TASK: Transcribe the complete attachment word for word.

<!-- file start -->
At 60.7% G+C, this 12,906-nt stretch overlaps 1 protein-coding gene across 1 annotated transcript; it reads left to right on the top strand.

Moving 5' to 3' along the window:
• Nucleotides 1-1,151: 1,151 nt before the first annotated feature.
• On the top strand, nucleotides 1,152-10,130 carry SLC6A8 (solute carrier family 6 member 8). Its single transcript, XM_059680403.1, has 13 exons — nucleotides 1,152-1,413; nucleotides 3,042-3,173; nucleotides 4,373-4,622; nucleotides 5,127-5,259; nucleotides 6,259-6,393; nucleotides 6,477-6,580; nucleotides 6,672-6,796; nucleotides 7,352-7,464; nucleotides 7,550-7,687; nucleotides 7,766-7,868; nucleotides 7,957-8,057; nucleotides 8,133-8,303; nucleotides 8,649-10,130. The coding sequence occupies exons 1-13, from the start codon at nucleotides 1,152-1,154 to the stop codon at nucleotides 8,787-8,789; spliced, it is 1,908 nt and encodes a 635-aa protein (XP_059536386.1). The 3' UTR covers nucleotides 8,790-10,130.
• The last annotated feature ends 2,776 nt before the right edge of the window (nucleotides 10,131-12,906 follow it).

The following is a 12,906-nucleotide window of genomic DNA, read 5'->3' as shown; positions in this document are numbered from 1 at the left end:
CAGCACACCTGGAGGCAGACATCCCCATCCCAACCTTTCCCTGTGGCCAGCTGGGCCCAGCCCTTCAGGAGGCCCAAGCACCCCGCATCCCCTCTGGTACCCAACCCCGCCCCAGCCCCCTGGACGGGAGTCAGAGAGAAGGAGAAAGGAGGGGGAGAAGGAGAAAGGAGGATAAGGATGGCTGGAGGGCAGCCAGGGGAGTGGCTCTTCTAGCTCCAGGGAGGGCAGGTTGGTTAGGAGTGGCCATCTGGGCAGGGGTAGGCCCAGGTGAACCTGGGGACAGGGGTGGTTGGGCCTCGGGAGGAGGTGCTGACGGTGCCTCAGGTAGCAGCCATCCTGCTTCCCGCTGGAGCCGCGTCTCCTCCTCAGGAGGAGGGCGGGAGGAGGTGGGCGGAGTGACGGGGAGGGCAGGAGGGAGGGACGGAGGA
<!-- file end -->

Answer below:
At 60.7% G+C, this 12,906-nt stretch overlaps 1 protein-coding gene across 1 annotated transcript; it reads left to right on the top strand.

Moving 5' to 3' along the window:
• Nucleotides 1-1,151: 1,151 nt before the first annotated feature.
• On the top strand, nucleotides 1,152-10,130 carry SLC6A8 (solute carrier family 6 member 8). Its single transcript, XM_059680403.1, has 13 exons — nucleotides 1,152-1,413; nucleotides 3,042-3,173; nucleotides 4,373-4,622; nucleotides 5,127-5,259; nucleotides 6,259-6,393; nucleotides 6,477-6,580; nucleotides 6,672-6,796; nucleotides 7,352-7,464; nucleotides 7,550-7,687; nucleotides 7,766-7,868; nucleotides 7,957-8,057; nucleotides 8,133-8,303; nucleotides 8,649-10,130. The coding sequence occupies exons 1-13, from the start codon at nucleotides 1,152-1,154 to the stop codon at nucleotides 8,787-8,789; spliced, it is 1,908 nt and encodes a 635-aa protein (XP_059536386.1). The 3' UTR covers nucleotides 8,790-10,130.
• The last annotated feature ends 2,776 nt before the right edge of the window (nucleotides 10,131-12,906 follow it).

The following is a 12,906-nucleotide window of genomic DNA, read 5'->3' as shown; positions in this document are numbered from 1 at the left end:
CAGCACACCTGGAGGCAGACATCCCCATCCCAACCTTTCCCTGTGGCCAGCTGGGCCCAGCCCTTCAGGAGGCCCAAGCACCCCGCATCCCCTCTGGTACCCAACCCCGCCCCAGCCCCCTGGACGGGAGTCAGAGAGAAGGAGAAAGGAGGGGGAGAAGGAGAAAGGAGGATAAGGATGGCTGGAGGGCAGCCAGGGGAGTGGCTCTTCTAGCTCCAGGGAGGGCAGGTTGGTTAGGAGTGGCCATCTGGGCAGGGGTAGGCCCAGGTGAACCTGGGGACAGGGGTGGTTGGGCCTCGGGAGGAGGTGCTGACGGTGCCTCAGGTAGCAGCCATCCTGCTTCCCGCTGGAGCCGCGTCTCCTCCTCAGGAGGAGGGCGGGAGGAGGTGGGCGGAGTGACGGGGAGGGCAGGAGGGAGGGACGGAGGA